Mean value theorem

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In calculus, the mean value theorem states, roughly, that given an arc of a smooth continuous (differentiable) curve, there is at least one point on that arc at which the derivative (slope) of the curve is equal (parallel) to the "average" derivative of the arc.[1] Briefly, a suitable infinitesimal element of the arc is parallel to the secant chord connecting the endpoints of the arc. The theorem is used to prove theorems that make global conclusions about a function on an interval starting from local hypotheses about derivatives at points of the interval.

More precisely, if a function f(x) is continuous on the closed interval [ab] and differentiable on the open interval (ab), then there exists a point c in (ab) such that

This theorem can be understood intuitively by applying it to motion: If a car travels one hundred miles in one hour, then its average speed during that time was 100 miles per hour. To get at that average speed, the car either has to go at a constant 100 miles per hour during that whole time, or, if it goes slower at one moment, it has to go faster at another moment as well (and vice versa), in order to still end up with an average of 100 miles per hour. Therefore, the Mean Value Theorem tells us that at some point during the journey, the car must have been traveling at exactly 100 miles per hour; that is, it was traveling at its average speed.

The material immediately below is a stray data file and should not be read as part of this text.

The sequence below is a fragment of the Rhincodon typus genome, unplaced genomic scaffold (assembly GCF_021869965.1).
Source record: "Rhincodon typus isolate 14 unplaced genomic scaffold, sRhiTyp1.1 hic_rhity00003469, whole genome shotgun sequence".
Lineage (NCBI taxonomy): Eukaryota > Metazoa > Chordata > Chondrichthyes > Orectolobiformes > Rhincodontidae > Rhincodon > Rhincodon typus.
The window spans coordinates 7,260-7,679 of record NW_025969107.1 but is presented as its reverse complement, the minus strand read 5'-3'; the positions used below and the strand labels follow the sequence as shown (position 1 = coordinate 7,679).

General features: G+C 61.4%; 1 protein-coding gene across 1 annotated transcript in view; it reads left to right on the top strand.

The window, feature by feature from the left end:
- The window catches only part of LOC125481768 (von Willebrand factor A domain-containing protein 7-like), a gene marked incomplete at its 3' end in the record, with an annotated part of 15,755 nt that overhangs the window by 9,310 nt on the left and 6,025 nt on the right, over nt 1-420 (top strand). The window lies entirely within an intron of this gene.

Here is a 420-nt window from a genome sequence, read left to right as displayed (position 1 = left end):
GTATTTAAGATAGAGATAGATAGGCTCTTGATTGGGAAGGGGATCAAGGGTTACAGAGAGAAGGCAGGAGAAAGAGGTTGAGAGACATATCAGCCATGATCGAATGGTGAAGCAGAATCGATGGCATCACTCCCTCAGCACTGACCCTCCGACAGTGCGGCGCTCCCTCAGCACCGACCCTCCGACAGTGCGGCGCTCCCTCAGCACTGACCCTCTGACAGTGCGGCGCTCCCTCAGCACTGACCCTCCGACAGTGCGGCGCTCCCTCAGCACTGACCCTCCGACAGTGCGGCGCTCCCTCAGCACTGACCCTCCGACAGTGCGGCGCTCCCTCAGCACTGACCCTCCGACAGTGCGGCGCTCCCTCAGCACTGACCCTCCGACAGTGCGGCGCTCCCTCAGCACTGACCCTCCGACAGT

A special case of this theorem was first described by Parameshvara (1370–1460) from the Kerala school of astronomy and mathematics in his commentaries on Govindasvāmi and Bhaskara II.[2] The mean value theorem in its modern form was later stated by Augustin Louis Cauchy (1789–1857). It is one of the most important results in differential calculus, as well as one of the most important theorems in mathematical analysis, and is essential in proving the fundamental theorem of calculus. The mean value theorem follows from the more specific statement of Rolle's theorem, and can be used to prove the more general statement of Taylor's theorem (with Lagrange form of the remainder term).

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